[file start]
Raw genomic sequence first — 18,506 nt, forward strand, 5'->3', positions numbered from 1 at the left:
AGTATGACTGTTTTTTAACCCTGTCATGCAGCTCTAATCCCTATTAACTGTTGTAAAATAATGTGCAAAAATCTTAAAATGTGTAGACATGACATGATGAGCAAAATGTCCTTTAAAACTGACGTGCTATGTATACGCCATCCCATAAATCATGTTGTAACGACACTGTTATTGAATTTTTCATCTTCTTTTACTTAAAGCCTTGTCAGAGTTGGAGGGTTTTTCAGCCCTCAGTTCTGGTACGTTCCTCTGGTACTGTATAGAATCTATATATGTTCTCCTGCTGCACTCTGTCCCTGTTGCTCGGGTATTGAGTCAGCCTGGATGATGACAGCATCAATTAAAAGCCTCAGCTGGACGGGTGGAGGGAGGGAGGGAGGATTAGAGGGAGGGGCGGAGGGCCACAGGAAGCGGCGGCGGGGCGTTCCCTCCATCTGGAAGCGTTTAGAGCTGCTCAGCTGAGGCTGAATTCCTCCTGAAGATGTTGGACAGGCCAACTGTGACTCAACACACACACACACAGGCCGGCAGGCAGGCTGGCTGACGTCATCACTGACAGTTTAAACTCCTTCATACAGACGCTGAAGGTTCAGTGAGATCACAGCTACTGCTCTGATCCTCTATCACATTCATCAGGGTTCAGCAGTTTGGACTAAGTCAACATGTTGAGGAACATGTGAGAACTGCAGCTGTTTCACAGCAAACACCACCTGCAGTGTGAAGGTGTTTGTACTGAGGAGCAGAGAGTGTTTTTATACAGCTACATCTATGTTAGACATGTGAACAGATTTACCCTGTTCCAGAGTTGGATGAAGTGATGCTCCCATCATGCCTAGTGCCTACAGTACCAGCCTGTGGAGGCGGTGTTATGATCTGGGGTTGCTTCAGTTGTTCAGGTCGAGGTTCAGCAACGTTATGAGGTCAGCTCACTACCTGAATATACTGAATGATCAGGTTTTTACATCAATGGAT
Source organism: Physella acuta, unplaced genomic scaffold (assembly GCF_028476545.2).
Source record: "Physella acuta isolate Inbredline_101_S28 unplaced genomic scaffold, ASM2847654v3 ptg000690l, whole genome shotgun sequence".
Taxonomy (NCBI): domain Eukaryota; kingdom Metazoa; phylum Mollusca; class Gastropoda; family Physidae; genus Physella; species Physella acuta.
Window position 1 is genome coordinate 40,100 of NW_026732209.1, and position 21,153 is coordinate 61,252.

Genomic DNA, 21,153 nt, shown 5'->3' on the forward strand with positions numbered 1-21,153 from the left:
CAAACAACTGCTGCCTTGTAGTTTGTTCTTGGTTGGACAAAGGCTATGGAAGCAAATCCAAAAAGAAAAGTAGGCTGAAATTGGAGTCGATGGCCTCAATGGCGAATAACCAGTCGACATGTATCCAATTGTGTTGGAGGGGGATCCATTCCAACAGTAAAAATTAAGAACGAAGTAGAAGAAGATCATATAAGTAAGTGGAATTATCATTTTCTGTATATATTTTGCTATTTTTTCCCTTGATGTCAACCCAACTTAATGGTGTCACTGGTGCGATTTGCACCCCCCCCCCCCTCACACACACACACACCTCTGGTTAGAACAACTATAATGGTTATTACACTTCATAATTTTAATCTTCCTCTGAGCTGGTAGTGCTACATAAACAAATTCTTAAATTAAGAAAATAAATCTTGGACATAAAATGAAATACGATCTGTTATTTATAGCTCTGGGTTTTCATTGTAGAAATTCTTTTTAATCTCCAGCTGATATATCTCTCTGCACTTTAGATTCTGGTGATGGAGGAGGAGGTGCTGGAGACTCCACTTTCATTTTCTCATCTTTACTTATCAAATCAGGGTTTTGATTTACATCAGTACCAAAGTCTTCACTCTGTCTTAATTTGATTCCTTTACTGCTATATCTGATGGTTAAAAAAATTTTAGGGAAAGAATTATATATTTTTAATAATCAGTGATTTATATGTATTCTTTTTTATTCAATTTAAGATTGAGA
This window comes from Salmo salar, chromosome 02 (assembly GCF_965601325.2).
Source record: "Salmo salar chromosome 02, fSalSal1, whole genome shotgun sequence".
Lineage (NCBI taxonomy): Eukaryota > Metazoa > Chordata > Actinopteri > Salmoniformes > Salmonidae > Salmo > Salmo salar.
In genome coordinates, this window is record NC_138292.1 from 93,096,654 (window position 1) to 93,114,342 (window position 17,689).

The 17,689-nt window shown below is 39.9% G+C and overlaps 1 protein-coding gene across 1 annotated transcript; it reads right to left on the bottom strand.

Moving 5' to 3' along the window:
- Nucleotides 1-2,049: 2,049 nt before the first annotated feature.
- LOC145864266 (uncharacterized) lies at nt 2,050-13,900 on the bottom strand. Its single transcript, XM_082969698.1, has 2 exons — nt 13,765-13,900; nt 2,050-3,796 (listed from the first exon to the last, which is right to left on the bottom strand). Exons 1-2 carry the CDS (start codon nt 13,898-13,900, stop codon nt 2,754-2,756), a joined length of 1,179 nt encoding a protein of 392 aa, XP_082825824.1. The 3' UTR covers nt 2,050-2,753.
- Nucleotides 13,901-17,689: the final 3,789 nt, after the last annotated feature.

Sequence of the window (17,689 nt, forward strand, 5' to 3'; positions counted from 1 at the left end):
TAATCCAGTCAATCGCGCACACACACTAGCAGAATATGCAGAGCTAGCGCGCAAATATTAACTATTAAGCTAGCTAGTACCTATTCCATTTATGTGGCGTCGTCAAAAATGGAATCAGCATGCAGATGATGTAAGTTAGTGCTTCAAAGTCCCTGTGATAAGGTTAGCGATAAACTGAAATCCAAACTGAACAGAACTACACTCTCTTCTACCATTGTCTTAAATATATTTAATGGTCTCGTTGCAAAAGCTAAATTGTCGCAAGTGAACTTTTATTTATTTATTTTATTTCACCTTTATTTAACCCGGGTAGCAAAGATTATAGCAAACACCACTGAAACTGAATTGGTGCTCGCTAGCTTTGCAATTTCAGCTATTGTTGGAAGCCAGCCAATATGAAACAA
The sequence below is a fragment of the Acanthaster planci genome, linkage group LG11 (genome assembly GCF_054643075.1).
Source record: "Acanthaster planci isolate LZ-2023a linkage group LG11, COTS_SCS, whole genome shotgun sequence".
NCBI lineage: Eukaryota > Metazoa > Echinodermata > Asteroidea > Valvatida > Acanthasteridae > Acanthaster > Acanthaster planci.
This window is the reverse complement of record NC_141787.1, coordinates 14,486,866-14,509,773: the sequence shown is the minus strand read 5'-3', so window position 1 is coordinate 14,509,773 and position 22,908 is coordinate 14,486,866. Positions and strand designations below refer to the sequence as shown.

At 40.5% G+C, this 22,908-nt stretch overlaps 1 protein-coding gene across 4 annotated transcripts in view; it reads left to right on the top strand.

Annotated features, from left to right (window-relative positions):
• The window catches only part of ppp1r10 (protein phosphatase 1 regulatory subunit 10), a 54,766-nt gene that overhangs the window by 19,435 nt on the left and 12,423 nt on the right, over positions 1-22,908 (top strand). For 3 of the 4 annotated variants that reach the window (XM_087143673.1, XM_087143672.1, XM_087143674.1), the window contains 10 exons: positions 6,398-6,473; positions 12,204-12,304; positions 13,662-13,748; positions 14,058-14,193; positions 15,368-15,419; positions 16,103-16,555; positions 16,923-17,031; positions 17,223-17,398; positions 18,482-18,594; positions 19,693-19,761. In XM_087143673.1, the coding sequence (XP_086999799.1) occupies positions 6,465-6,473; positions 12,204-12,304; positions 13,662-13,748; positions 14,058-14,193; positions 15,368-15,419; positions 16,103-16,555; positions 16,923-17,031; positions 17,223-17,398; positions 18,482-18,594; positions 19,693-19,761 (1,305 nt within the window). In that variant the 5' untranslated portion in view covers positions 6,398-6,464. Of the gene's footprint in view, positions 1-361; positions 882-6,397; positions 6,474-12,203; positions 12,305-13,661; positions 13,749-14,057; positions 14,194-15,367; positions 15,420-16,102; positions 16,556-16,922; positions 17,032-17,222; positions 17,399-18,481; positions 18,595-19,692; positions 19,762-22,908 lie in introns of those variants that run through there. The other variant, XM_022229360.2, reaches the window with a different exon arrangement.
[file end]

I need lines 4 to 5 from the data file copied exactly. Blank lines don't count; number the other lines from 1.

Source record: "Physella acuta isolate Inbredline_101_S28 unplaced genomic scaffold, ASM2847654v3 ptg000690l, whole genome shotgun sequence".
Taxonomy (NCBI): domain Eukaryota; kingdom Metazoa; phylum Mollusca; class Gastropoda; family Physidae; genus Physella; species Physella acuta.